Chhatrapati Sambhaji Maharaj’s letter to Mirza Raja Jaisingh’s son Ramsingh in Sanskrit states in no unclear terms that the Marathas are fighting for Hindu Dharma while Ramsingh despite his Ikshvaku family lineage was not doing so. Chhatrapati Sambhaji continuing the tradition handed down to him by his father ordered a Muslim to be hanged to death in 1684 in Karwar for having slaughtered a cow.

Rajaram Maharaj, younger son of Shiv Chhatrapati who succeeded Chhatrapati Shambu Raje to the throne, refers to his rule as “dev brahman’s rule” which means the Hindu kingdom.

Nanasaheb Peshwa, who refers to himself as a disciple of Shivaji Maharaj, reconstructed a temple that had been replaced by a mosque after destroying the mosque in the holy city of Trymbakeshwar.

Shiv Chhatrapati’s Hindu Samrajya ends centuries of Islamic oppression

As stated earlier, Chhatrapati Shivaji Maharaj led by example and the Maratha Empire established by him ended centuries of Islamic oppression. Some of the important features of his rise to power are as follows:

  • Jizya abolished
  • Desecration of Murtis/vigrahas came to a halt
  • Many temples were restored in Varanasi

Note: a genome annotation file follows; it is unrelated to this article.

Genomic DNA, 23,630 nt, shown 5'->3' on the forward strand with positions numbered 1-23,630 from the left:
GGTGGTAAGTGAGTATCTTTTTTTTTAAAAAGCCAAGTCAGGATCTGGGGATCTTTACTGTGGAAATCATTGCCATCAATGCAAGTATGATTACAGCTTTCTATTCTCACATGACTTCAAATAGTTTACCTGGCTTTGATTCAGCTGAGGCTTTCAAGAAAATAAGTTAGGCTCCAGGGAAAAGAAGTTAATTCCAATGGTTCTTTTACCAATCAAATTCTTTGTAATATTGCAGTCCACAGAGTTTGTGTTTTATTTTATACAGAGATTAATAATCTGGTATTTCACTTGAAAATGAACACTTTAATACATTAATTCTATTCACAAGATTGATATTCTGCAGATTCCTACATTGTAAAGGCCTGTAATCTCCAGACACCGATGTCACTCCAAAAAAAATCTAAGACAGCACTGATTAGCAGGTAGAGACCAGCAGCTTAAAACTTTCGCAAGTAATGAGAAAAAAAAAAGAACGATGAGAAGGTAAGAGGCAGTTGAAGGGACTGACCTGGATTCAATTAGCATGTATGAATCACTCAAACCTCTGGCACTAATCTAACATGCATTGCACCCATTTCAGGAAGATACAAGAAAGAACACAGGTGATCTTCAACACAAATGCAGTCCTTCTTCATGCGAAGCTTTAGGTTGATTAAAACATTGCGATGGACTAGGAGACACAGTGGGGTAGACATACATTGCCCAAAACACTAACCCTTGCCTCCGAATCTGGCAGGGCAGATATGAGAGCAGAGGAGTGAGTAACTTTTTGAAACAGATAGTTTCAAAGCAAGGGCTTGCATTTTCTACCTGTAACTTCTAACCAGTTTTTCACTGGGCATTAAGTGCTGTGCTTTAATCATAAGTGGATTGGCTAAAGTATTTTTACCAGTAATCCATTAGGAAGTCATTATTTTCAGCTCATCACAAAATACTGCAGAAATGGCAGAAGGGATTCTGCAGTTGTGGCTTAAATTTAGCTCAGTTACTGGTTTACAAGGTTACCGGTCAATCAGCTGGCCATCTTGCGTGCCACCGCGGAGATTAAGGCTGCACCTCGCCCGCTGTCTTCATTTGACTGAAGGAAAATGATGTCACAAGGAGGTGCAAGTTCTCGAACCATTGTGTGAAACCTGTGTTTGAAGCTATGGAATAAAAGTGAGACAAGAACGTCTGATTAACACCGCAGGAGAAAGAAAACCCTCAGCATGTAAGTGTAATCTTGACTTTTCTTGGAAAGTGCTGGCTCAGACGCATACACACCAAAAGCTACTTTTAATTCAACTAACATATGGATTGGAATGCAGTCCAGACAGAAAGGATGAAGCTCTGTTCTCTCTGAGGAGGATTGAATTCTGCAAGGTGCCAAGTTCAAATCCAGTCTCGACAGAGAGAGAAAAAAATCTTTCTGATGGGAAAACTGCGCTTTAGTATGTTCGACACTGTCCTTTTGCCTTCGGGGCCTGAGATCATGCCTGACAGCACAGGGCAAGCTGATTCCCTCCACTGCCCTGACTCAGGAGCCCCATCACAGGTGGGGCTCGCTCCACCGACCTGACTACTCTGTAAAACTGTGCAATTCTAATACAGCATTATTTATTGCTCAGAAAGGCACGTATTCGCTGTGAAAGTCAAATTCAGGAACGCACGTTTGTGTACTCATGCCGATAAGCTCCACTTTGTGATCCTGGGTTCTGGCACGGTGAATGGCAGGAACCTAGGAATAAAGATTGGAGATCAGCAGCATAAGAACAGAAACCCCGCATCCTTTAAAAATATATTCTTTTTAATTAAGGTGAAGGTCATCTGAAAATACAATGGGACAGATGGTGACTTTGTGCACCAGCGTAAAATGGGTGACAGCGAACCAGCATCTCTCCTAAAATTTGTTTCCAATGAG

• Rajputs stopped giving their women in marriage to Mughals
  • Other Hindu kings got encouragements

All of this along with the official records make it absolutely clear that it was the intention of Maharaj to establish a Hindu Samrajya after ending the Islamic rule and he gave his blood and sweat to establish a Hindu Samrajya, which his son Sambhu Raje protected by giving up his life bearing unspeakable horrors for 40 days. Therefore, it is apt that his coronation day should be celebrated as Hindu Samrajya Divas.

(Featured Image Source: Youtube)


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About the Author

Maitri
A opinionated girl-next-door with an attitude. I'm certainly not afraid to call myself 'a proud Hindu' and am positively politically incorrect. A Bharatiya at heart who loves reading, music, sports and nature. Travelling and writing are my passions.